It’s Official: Removing Klamath Dams Saves Money for Power Customers
Oregon Public Utilities Commission Rules that Dam Removal under terms of the Klamath Agreements is in Ratepayers' Best InterestSeptember 17th, 2010
Craig Tucker, Karuk Tribe: 916-207-8294
Steve Rothert, American Rivers: 530-277-0448
Glen Spain, Pacific Coast Federation of Fishermen’s Associations: 541-689-2000
Jeff Mitchell, Klamath Tribes of Oregon: 541-891-5971
Curtis Knight, California Trout: 530-859-1872
Petey Brucker, Salmon River Restoration Council: 530-598-4229
Salem, OR – Today the Oregon Public Utility Commission (OPUC) – the Oregon agency charged with protecting utility customers – formally ruled, after months of investigation, that the proposed Klamath Hydroelectric Settlement Agreement (KHSA) is indeed in the best interests of PacifiCorp ratepayers as well as the cheapest alternative for the company.
The basis of the Commission’s official finding is the significant cost savings of dam removal over retrofitting and relicensing. The KHSA would lead to the removal of four dams on the Klamath River in 2020, pending environmental reviews and approval by the Secretary of Interior. The only other alternative is a much more expensive relicensing proceeding through the Federal Energy Regulatory Commission (FERC), the federal agency which licenses dams, which the Commission found will likely cost PacifiCorp’s customers far more money than dam removal.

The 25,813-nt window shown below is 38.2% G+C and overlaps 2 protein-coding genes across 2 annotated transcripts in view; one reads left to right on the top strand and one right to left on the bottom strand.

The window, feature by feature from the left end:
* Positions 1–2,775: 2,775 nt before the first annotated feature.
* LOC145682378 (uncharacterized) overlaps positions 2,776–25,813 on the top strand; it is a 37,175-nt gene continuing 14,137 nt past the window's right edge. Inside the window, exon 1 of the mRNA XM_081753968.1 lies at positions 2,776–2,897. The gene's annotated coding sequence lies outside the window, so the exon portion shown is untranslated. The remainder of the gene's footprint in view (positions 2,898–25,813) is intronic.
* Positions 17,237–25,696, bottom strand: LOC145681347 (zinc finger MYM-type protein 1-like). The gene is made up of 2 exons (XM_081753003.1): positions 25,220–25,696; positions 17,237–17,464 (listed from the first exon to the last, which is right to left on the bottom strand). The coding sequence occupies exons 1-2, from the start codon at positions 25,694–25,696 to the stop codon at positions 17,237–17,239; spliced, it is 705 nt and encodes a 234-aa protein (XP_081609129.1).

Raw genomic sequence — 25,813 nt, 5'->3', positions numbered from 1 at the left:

The Commission’s Order, released today in OPUC Rate Case No. UE-219, noted that:
“Ratepayers will be responsible for significant future costs for the Klamath Project (regardless of the disposition of the dams).… We are persuaded that continued pursuit of the relicensing option would pose significant risks to ratepayers. The nature and scope of the costs involved with relicensing would remain uncertain and subject to significant escalation for a considerable period of time. The KHSA in contrast, offers a more certain path for the Project’s future….. Due to significant tangible and intangible benefits associated with the KHSA, we conclude it is in the best interest of customers and find the KHSA surcharges to be fair, just and reasonable.” (pg. 12)
“Because the KHSA limits costs and manages risk better than relicensing, we find the KHSA to be in the best interest of customers, and we determine that the KHSA surcharges are, therefore, fair, just and reasonable.” (pg. 13)
“We argued for years that on the Klamath, dam removal saves ratepayers money. Today, after a thorough investigation, the Oregon Public Utility Commission has formally confirmed that fact,” said Glen Spain, Northwest Director of the Pacific Coast Fishermen’s Associations, which represented commercial fishing interests in the Klamath Settlement negotiations. “These ageing dams are simply obsolete, and their removal is clearly the cheapest option.”